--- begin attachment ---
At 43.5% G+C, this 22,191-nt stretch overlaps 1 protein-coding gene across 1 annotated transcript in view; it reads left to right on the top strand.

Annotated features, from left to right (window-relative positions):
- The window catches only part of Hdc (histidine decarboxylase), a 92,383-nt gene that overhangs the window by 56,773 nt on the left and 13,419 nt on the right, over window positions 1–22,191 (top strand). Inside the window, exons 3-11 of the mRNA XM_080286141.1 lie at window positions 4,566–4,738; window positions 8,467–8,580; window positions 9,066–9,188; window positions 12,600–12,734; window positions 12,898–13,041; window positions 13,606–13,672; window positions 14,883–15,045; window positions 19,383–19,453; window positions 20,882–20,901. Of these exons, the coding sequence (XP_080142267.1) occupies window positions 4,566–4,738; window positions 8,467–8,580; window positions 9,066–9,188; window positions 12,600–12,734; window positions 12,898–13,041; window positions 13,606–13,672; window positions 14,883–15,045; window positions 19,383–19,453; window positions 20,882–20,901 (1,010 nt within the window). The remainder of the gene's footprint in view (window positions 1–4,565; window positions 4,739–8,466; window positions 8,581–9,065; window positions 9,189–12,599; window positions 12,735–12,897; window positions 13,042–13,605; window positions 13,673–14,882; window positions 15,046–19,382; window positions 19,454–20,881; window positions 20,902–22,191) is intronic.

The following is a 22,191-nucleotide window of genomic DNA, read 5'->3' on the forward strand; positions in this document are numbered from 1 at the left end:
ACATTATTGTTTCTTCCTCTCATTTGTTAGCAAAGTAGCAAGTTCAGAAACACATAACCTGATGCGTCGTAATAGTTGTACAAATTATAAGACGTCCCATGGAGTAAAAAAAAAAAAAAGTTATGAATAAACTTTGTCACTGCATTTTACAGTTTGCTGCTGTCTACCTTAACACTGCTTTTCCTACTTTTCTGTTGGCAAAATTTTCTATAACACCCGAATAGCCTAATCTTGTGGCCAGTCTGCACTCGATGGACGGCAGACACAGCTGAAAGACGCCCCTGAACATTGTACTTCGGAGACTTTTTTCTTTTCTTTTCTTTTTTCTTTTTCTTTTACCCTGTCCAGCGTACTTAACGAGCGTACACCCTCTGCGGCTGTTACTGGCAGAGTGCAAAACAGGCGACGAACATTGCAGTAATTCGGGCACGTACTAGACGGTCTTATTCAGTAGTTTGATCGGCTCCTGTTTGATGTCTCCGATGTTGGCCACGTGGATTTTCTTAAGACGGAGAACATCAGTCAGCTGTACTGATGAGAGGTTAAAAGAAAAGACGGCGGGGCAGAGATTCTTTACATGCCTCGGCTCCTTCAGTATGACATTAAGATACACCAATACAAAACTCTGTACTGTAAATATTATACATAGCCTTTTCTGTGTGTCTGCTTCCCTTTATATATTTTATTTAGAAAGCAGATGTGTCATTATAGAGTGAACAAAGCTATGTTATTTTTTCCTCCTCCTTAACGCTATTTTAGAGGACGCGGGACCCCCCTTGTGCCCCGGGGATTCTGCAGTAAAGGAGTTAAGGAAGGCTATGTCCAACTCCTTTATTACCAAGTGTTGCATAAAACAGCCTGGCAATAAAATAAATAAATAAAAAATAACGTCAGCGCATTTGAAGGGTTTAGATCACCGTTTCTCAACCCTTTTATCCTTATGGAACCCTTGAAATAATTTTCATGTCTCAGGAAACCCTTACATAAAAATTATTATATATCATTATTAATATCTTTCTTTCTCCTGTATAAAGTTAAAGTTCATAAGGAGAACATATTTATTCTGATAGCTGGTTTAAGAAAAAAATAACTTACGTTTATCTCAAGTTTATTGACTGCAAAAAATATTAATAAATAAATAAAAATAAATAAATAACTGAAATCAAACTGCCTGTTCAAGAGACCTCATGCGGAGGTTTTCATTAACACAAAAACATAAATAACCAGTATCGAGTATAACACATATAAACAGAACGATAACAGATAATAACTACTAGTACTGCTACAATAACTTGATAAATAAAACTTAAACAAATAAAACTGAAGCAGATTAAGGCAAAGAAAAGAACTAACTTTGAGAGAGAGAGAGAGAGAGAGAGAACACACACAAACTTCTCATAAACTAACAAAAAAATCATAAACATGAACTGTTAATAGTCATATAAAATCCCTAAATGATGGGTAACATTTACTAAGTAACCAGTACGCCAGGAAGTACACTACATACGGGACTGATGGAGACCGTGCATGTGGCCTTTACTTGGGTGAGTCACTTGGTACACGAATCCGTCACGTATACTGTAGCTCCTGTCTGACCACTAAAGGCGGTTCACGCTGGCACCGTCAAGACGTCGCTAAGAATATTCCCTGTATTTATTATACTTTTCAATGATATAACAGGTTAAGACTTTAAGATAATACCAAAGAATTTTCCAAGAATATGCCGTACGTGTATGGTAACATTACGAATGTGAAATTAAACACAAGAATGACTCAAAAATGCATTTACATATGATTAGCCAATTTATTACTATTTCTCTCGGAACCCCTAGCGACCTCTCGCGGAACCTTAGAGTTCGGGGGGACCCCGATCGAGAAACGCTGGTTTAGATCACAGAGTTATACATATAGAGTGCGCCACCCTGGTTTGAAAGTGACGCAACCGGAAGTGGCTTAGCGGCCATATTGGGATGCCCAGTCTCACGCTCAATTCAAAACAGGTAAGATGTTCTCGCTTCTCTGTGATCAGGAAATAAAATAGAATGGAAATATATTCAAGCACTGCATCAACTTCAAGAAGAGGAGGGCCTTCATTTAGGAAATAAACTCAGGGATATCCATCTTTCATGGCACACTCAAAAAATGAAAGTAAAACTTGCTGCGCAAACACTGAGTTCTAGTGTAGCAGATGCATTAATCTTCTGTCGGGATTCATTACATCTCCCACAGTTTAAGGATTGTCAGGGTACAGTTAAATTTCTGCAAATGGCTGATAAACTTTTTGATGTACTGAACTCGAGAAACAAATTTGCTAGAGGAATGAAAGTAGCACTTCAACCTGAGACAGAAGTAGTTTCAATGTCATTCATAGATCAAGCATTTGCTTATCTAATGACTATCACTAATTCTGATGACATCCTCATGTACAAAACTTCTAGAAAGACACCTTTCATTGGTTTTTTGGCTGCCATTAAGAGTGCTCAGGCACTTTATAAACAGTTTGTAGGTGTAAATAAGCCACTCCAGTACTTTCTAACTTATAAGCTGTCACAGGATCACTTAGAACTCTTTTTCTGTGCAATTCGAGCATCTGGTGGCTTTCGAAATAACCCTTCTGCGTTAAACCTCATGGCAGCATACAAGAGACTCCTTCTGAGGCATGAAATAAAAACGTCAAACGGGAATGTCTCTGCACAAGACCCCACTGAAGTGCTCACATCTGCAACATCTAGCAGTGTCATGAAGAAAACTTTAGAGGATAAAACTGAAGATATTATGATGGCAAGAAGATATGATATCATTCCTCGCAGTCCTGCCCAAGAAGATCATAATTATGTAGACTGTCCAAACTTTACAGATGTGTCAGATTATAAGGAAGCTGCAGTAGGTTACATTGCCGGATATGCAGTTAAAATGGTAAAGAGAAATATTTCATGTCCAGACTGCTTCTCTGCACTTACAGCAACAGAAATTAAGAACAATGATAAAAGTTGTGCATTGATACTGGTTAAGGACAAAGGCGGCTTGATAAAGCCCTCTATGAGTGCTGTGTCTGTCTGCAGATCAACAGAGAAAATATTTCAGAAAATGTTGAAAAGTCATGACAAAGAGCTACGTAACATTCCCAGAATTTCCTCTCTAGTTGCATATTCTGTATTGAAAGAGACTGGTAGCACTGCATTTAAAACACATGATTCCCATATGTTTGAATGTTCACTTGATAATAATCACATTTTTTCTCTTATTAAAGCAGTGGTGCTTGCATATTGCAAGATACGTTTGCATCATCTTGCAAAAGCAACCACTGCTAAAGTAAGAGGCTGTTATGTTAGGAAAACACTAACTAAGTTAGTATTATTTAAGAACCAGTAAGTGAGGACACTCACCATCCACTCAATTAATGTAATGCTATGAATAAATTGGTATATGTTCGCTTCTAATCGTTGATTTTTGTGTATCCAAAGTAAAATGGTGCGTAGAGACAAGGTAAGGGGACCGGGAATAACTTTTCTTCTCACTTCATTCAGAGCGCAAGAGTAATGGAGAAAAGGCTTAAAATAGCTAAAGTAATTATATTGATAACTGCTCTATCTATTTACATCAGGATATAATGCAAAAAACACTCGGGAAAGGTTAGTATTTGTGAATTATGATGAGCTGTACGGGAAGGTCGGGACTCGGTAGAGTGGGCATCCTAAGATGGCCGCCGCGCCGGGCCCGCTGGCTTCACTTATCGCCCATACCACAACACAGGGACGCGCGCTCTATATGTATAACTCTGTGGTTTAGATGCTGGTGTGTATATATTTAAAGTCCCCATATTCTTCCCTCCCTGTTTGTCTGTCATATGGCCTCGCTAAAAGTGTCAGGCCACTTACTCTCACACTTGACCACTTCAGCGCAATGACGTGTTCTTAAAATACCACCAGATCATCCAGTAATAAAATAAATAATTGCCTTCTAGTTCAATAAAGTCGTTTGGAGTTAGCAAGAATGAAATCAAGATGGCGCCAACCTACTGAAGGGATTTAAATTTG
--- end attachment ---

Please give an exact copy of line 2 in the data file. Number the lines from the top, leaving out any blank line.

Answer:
Annotated features, from left to right (window-relative positions):